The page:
Tapasya Bali
by Marilyn Harris

Rishikesh is a picturesque city in the foothills of the Himalayas, by the banks of a rushing, clear Ganges. It’s known as the yoga capital of India, an ashram-heavy destination for spiritual seekers, hikers, and honeymooners. This is the dramatic setting where Tapasya Bali (MBA ’08) grew up, where her great-grandfather established a respected yoga shala, or center. “It’s a very inspirational region,” Bali said. When she decided to leave her successful career on Wall Street several years ago, she knew she would return, at least in spirit, to those roots.


Wall Street had been Bali’s work home during her part-time MBA program in quantitative finance at NYU Stern. Following a five-year stint at Merrill Lynch, she spent 11 years at Credit Suisse as a director in a group providing leverage to hedge funds. In 2014, after a couple of years of planning and organizing her next move, she made the break.

Bali and her brother Rishi considered various yoga-related ventures, eventually settling on a bold proposition: they would take on the growing field of high-end yoga apparel retailers. Back in India, Bali had spent summers checking quality control at her grandmother’s textile factory, an experience that informed her approach. “We wanted a higher-quality product than what’s out there, with better wicking and stretch and a more luxurious feel,” she said. “It took a couple of years of R&D to develop the multifunctional fabric we had in mind, but we succeeded in creating a lifestyle product you can wear from the yoga studio or gym to the rest of your day’s activities.” Their product hit store shelves just as the new and booming “athleisure” category was taking off. “We were ahead of the curve,” Bali said, noting that “all the fashion houses are jumping in now.”
The Bali family dubbed their business YOGASMOGA, a nod to typical Hindi rhyming wordplay. As co-founder and COO – her brother is CEO – Bali decided to locate factories in the US to be closer to the process, have a handle on quality and workplace standards, and reduce the environmental impact of transnational shipping. Their products are made in California and Fall River, Massachusetts, with another Massachusetts plant coming on line. “We’ve revived factories that were about to go under,” Bali said, a move that pumped new life into communities that were hard-pressed economically. As part of the company’s commitment to a code of ethics, Bali established a foundation called Namaskár, which has created scholarships for the families of Fall River’s factory workers.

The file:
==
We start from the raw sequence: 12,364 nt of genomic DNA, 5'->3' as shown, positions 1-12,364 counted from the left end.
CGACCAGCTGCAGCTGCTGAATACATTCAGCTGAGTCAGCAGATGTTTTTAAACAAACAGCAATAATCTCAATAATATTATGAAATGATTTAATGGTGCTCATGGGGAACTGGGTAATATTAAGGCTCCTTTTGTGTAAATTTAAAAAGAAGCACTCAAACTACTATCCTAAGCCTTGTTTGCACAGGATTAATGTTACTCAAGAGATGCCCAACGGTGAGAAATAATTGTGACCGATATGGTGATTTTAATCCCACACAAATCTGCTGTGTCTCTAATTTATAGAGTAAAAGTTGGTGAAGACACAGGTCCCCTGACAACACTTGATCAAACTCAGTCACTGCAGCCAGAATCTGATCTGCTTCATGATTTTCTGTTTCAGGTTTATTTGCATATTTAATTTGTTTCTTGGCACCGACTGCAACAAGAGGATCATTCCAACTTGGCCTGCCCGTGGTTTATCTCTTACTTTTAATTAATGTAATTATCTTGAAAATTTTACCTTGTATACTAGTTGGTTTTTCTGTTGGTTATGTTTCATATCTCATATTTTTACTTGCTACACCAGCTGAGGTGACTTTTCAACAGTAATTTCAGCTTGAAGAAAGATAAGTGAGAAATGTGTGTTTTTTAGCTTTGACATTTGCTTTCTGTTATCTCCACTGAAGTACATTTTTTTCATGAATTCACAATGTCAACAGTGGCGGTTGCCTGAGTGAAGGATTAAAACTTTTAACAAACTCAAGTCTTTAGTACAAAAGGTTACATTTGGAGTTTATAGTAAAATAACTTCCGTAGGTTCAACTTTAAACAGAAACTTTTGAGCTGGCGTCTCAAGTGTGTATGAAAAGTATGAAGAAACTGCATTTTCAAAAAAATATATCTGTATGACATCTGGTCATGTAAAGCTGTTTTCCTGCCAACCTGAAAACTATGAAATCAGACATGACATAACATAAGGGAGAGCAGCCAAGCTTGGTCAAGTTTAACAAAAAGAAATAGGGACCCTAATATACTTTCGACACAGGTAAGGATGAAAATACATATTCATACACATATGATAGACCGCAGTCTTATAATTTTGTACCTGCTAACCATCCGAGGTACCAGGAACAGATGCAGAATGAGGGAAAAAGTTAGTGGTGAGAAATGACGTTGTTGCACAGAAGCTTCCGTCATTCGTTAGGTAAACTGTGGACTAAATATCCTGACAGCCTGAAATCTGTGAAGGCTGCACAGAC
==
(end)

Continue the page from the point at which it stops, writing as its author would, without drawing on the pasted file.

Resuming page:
The young company sold out of its initial production run. Most of the apparel is channeled through the brand’s dozen retail stores, located both in upscale malls and standalone units, but “always within walking distance” of the target competition, Lululemon, Bali said. “We’ve spent no money on marketing yet, but with a lot of press coverage and word of mouth we’re on the brink of becoming big.”


That out-of-the-blocks success makes for an all-consuming personal lifestyle, Bali admitted, barely allowing time for her own ashtanga yoga workout and long runs. She manages to enjoy occasional dinners with her core study group from Stern – one of whom is an investor in YOGASMOGA – and she credits Stern for instilling that long-term connection, as well as teaching her to fine-tune her thought process. “What Stern did really well was make the part-time MBA program feel like a full-time experience in the sense of creating a community,” she said. “I’m a New Yorker and I’m happy to give back to the students in any way I can.” Her advice for Stern’s would-be entrepreneurs: “Be willing to put your heart and soul into what you believe in and take the jump.” A pair of YOGASMOGA’s stylish Carbon 6™ Vivacity leggings might help.